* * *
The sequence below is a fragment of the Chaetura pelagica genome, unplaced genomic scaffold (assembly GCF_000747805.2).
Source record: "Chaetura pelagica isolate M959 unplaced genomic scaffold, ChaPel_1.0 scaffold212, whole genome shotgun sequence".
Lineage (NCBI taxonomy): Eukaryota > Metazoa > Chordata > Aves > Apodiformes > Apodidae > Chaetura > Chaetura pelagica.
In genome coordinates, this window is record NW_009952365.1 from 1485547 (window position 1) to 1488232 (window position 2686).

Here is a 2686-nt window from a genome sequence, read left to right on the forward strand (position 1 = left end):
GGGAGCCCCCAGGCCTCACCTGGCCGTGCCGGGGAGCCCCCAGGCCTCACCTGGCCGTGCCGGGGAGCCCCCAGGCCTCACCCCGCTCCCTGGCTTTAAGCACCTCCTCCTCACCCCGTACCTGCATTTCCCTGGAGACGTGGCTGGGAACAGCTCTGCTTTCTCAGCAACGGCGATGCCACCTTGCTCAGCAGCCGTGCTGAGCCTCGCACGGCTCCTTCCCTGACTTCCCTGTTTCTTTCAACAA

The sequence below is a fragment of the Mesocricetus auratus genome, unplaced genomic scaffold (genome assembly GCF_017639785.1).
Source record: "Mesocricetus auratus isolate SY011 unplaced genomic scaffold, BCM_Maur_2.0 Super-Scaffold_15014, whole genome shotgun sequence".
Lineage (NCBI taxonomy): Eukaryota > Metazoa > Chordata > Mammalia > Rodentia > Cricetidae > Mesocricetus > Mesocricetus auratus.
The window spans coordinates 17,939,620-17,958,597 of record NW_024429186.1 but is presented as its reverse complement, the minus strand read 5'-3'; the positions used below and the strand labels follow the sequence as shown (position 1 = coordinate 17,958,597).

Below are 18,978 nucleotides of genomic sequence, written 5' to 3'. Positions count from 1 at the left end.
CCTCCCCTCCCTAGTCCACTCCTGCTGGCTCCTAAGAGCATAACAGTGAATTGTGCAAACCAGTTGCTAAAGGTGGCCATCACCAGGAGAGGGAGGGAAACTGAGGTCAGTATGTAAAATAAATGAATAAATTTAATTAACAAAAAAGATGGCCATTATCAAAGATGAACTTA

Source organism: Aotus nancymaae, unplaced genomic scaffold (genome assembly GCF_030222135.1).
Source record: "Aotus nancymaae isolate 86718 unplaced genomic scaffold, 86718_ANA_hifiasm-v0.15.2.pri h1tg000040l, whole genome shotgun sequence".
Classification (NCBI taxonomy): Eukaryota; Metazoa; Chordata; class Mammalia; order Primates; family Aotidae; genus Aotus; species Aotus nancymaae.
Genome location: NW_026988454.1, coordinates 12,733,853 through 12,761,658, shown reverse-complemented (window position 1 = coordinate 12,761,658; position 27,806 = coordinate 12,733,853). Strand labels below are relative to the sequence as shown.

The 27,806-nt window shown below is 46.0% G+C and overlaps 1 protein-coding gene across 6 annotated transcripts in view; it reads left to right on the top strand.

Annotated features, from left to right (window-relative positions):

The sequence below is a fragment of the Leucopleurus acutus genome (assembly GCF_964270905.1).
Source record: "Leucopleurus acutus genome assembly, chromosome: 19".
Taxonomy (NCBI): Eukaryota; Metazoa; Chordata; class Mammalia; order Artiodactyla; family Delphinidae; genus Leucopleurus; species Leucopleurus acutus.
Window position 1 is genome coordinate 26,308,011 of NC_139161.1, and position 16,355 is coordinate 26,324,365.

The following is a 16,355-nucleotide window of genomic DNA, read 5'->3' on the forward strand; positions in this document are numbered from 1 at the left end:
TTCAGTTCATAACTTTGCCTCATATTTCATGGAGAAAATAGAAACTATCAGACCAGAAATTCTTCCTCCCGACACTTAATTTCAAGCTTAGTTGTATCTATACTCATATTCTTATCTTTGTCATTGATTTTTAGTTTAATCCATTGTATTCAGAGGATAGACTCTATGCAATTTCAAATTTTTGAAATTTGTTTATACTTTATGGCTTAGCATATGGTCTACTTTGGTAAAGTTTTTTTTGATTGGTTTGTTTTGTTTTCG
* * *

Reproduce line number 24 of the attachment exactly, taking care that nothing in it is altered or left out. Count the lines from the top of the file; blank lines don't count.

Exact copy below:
TTCAGTTCATAACTTTGCCTCATATTTCATGGAGAAAATAGAAACTATCAGACCAGAAATTCTTCCTCCCGACACTTAATTTCAAGCTTAGTTGTATCTATACTCATATTCTTATCTTTGTCATTGATTTTTAGTTTAATCCATTGTATTCAGAGGATAGACTCTATGCAATTTCAAATTTTTGAAATTTGTTTATACTTTATGGCTTAGCATATGGTCTACTTTGGTAAAGTTTTTTTTGATTGGTTTGTTTTGTTTTCG